Is Counting Steps A Waste of Time?

Everyday I see a new ‘wearable’ product being launched with the promise that it would motivate me to be more active, lose weight, improve health & prevent all the potential ill effects of inactivity. Yet as a father of two kids there is never enough time to be active and certainly not the two hours it takes to complete the daily recommended activity goal of 10,000 steps!

So what’s the solution ? In a seminal piece of work, Paul T. Williams from the Lawrence Berkeley National Lab analyzed over 30 different studies covering over 2 million person years of follow-up to conclusively demonstrate that being fit is much more beneficial (i.e. lower risk of heart disease) than being active. In fact even a moderate improvement in fitness is more beneficial than being the most active person on the planet!

Fitness here is specifically defined as ‘cardio-respiratory fitness’ i.e. the ability of your heart & lungs to supply oxygen to your muscles when engaged in sustained physical activity.

As a result, the American Heart Association in 2013 issued a policy statement stating that “Cardio-respiratory fitness is the most important correlate of overall health status … and perhaps the strongest predictor for CVD and total mortality”. So if you have time to focus on improving one thing, that should be your fitness level not your activity.

Not to suggest that counting steps (or calories) is not beneficial at all … but it doesn’t seem like a smart way to improve your health. Fitness on the other hand is best improved through short bursts of high intensity training … so you actually spend less time yet can be healthier!

Sources:

1. Paul T. Williams, Lawrence Berkeley National Laboratory, Med Sci Sports Exerc. 2001 May ; 33(5): 754–761
2. Donatello, Rebeka J. (2005). Health, The Basics. San Francisco: Pearson Education, Inc. (wikipedia.org)
3. Kaminsky et al A National Registry for Cardiorespiratory Fitness. Circulation. 2013;127:652-662

Lean Startup Challenge Boston 2013!

Hurrah! We got accepted into the Lean Startup Challenge Boston as one of ~25 teams selected to participate in the contest. The goal of the Lean Startup Movement is to help you quickly & cost-effectively identify your ‘Minimum Viable Product’ through repeated hypothesis testing until you’re reached the point where you know your idea is actually going to work!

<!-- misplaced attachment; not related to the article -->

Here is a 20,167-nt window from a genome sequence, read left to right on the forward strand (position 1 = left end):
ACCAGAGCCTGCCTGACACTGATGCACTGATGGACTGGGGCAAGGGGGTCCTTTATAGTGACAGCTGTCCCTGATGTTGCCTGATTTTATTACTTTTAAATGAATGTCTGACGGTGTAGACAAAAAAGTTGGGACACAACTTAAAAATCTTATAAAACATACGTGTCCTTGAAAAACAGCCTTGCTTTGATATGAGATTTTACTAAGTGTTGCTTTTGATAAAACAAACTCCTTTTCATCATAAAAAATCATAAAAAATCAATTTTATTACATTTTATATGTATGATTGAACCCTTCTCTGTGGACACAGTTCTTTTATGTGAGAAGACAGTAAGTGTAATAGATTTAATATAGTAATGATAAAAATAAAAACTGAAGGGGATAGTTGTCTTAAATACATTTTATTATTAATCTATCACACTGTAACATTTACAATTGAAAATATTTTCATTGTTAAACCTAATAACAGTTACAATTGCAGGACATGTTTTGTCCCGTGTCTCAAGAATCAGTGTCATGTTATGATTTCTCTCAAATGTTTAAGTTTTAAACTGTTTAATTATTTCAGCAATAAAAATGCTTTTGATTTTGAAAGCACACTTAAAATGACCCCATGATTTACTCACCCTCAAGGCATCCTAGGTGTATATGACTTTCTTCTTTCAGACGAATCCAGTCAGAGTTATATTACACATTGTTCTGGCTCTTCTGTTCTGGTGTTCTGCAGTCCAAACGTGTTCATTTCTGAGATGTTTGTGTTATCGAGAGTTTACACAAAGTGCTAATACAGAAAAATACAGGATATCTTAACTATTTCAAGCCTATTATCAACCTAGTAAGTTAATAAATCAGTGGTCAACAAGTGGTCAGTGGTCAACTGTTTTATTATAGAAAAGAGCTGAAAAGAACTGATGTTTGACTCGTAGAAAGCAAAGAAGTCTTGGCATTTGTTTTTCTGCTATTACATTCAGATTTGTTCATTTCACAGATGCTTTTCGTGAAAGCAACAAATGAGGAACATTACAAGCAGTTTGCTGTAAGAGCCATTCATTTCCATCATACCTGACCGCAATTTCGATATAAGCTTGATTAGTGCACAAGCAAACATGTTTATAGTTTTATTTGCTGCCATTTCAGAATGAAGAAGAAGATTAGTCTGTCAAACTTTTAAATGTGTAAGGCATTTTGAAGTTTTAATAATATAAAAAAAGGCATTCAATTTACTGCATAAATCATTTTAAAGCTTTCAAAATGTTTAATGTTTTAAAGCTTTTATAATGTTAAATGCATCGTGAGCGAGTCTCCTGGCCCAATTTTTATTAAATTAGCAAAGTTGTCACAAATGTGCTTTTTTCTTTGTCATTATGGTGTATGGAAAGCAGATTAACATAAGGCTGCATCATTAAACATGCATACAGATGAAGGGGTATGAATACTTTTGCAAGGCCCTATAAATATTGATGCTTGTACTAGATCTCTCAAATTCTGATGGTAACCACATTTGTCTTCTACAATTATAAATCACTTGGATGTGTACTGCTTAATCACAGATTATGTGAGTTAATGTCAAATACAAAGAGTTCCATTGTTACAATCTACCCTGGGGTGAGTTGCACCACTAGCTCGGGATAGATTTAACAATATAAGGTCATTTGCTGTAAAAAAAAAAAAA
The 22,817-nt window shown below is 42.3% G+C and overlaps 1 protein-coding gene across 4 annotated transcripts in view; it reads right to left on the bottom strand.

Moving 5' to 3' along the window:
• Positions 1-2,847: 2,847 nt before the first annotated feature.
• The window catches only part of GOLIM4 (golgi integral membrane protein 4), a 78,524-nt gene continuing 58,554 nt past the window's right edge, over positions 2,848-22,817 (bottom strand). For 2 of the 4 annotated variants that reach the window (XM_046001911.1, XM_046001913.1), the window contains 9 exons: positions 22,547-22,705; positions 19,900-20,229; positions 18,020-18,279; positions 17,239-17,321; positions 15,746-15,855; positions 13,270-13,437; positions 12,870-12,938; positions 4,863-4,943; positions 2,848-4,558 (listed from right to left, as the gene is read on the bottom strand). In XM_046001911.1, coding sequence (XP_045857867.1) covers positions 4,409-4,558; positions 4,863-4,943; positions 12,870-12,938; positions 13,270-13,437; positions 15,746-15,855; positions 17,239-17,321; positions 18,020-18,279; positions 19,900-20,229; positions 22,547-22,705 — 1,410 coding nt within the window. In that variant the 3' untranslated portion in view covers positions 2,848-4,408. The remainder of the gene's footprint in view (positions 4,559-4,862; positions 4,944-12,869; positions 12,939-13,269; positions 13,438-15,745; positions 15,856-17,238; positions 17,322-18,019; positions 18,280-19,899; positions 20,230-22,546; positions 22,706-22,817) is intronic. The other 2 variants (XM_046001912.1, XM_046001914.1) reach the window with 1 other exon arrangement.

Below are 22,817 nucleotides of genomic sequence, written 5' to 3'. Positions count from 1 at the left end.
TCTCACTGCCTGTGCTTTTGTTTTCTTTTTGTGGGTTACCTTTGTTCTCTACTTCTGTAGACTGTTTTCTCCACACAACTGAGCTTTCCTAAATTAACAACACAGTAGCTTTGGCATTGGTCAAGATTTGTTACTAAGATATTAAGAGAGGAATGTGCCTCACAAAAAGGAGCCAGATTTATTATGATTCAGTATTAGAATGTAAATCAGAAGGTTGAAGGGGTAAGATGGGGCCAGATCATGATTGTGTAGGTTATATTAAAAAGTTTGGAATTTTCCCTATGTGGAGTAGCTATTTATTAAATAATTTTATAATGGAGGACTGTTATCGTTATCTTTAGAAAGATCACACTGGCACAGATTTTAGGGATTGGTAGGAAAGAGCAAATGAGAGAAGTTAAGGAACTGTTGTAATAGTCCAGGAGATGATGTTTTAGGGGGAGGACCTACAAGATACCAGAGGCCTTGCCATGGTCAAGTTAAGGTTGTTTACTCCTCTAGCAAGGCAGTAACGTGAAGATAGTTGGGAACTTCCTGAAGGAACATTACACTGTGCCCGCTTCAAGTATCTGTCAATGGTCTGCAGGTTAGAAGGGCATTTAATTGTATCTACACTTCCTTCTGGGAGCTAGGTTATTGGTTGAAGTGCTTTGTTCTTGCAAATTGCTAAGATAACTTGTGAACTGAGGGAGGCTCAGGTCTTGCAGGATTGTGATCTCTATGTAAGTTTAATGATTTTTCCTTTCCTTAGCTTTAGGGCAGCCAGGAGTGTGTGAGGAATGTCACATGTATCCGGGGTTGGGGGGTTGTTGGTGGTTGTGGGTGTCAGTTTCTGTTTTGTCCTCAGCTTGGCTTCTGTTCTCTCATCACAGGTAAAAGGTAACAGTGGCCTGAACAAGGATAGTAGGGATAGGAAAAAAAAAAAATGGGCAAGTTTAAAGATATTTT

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Last Friday was the kick-off at the Boston Globe HQ and we had a great crowd. As a Rochester based startup I find its really helpful to get out & meet people whenever you can in Boston and other cities – gives you a broader perspective. Also given our relationship with UMass Amherst and other emerging partnerships in the Boston area, we’ve begun to feel part of the Boston community & there’s no better place to incubate a health tech startup.

Within a few minutes of arriving there we were all busy being fed and getting to know the other teams. Admit I don’t remember every startup but some ideas stood out – particularly those from teams I had the chance to meet.

Artistbomb : which is trying to make it easier for event locations to host a band Smart360Biz : which is trying to improve organizational efficiency

Runparty : helping runners real-time sync music with their friends

We finished the evening with a 60-second pitch including one I did for Revvo (yes that’s the name of the startup I’m working on!) – exercise therapy for diabetes patients that could potentially help stop or reverse the progression of the condition.

The next couple of days were busy with grounding in the foundations of the lean startup idea – useful even for someone who had read Eric Ries’ book on the topic and applied it to product development in a big healthcare organisation.

I’ve shared a couple of the presentations here and here. In fact what I personally found most useful (& practical to boot) was the 1-page Lean Canvas that you can use to define your idea across a number of dimensions. Its simple, easy to do & really a living / working document that you can share with others in your startup + potentially use for investor discussions etc.

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So over the next few weeks I’m hoping to use the lean startup challenge as an opportunity to test if we can actually find a group of people who have lower than average levels of metabolic health, who are concerned about their metabolic health and are willing to take action to address that. I’m going to test this via an iphone app (the iPhone 5s’ new M7 co-processor creates the capability to actually measure metabolic health simply & easily).

Last week’s poll was a great starting point (thanks to all of you who participated) – to my slight (but pleasant) surprise – out of the app ideas listed, people were in fact most interested in measuring their metabolic health (45% picked this as their top idea) – so at least we have a strong foundation to build on.

Next step is to get a bit more granular on what kind of info (within the constraints of an iPhone screen size & measurement capability) is going to be most relevant & interesting – so you should shortly see a few draft wireframes on this blog! Look out for that and don’t forget to give me your feedback.